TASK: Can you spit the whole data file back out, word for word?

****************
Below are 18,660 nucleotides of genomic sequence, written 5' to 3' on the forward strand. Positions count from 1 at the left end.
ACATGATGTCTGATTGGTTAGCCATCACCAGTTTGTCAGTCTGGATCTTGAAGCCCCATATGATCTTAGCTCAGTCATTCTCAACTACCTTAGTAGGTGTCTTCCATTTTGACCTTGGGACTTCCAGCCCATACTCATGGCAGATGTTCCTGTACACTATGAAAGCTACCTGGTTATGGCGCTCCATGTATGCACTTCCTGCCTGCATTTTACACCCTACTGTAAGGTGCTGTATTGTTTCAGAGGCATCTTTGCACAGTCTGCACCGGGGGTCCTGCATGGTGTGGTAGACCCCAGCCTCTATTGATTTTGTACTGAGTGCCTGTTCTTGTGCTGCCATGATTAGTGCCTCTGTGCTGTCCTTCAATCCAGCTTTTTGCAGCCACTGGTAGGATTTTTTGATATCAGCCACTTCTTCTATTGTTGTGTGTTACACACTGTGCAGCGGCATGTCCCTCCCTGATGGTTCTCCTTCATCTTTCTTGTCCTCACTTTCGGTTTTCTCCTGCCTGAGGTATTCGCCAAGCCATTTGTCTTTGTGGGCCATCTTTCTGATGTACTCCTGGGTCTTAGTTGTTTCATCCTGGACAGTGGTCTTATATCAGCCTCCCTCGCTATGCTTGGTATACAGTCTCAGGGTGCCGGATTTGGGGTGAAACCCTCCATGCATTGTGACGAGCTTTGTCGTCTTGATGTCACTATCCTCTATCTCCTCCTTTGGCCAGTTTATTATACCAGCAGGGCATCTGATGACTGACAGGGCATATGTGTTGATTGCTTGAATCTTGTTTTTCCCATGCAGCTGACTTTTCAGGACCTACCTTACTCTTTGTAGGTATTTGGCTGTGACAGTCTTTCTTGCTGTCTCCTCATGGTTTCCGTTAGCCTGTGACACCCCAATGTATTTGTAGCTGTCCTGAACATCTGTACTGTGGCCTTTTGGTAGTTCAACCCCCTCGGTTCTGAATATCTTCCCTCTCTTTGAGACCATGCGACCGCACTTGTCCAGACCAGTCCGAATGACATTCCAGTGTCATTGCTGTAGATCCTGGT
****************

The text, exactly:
Below are 18,660 nucleotides of genomic sequence, written 5' to 3' on the forward strand. Positions count from 1 at the left end.
ACATGATGTCTGATTGGTTAGCCATCACCAGTTTGTCAGTCTGGATCTTGAAGCCCCATATGATCTTAGCTCAGTCATTCTCAACTACCTTAGTAGGTGTCTTCCATTTTGACCTTGGGACTTCCAGCCCATACTCATGGCAGATGTTCCTGTACACTATGAAAGCTACCTGGTTATGGCGCTCCATGTATGCACTTCCTGCCTGCATTTTACACCCTACTGTAAGGTGCTGTATTGTTTCAGAGGCATCTTTGCACAGTCTGCACCGGGGGTCCTGCATGGTGTGGTAGACCCCAGCCTCTATTGATTTTGTACTGAGTGCCTGTTCTTGTGCTGCCATGATTAGTGCCTCTGTGCTGTCCTTCAATCCAGCTTTTTGCAGCCACTGGTAGGATTTTTTGATATCAGCCACTTCTTCTATTGTTGTGTGTTACACACTGTGCAGCGGCATGTCCCTCCCTGATGGTTCTCCTTCATCTTTCTTGTCCTCACTTTCGGTTTTCTCCTGCCTGAGGTATTCGCCAAGCCATTTGTCTTTGTGGGCCATCTTTCTGATGTACTCCTGGGTCTTAGTTGTTTCATCCTGGACAGTGGTCTTATATCAGCCTCCCTCGCTATGCTTGGTATACAGTCTCAGGGTGCCGGATTTGGGGTGAAACCCTCCATGCATTGTGACGAGCTTTGTCGTCTTGATGTCACTATCCTCTATCTCCTCCTTTGGCCAGTTTATTATACCAGCAGGGCATCTGATGACTGACAGGGCATATGTGTTGATTGCTTGAATCTTGTTTTTCCCATGCAGCTGACTTTTCAGGACCTACCTTACTCTTTGTAGGTATTTGGCTGTGACAGTCTTTCTTGCTGTCTCCTCATGGTTTCCGTTAGCCTGTGACACCCCAATGTATTTGTAGCTGTCCTGAACATCTGTACTGTGGCCTTTTGGTAGTTCAACCCCCTCGGTTCTGAATATCTTCCCTCTCTTTGAGACCATGCGACCGCACTTGTCCAGACCAGTCCGAATGACATTCCAGTGTCATTGCTGTAGATCCTGGT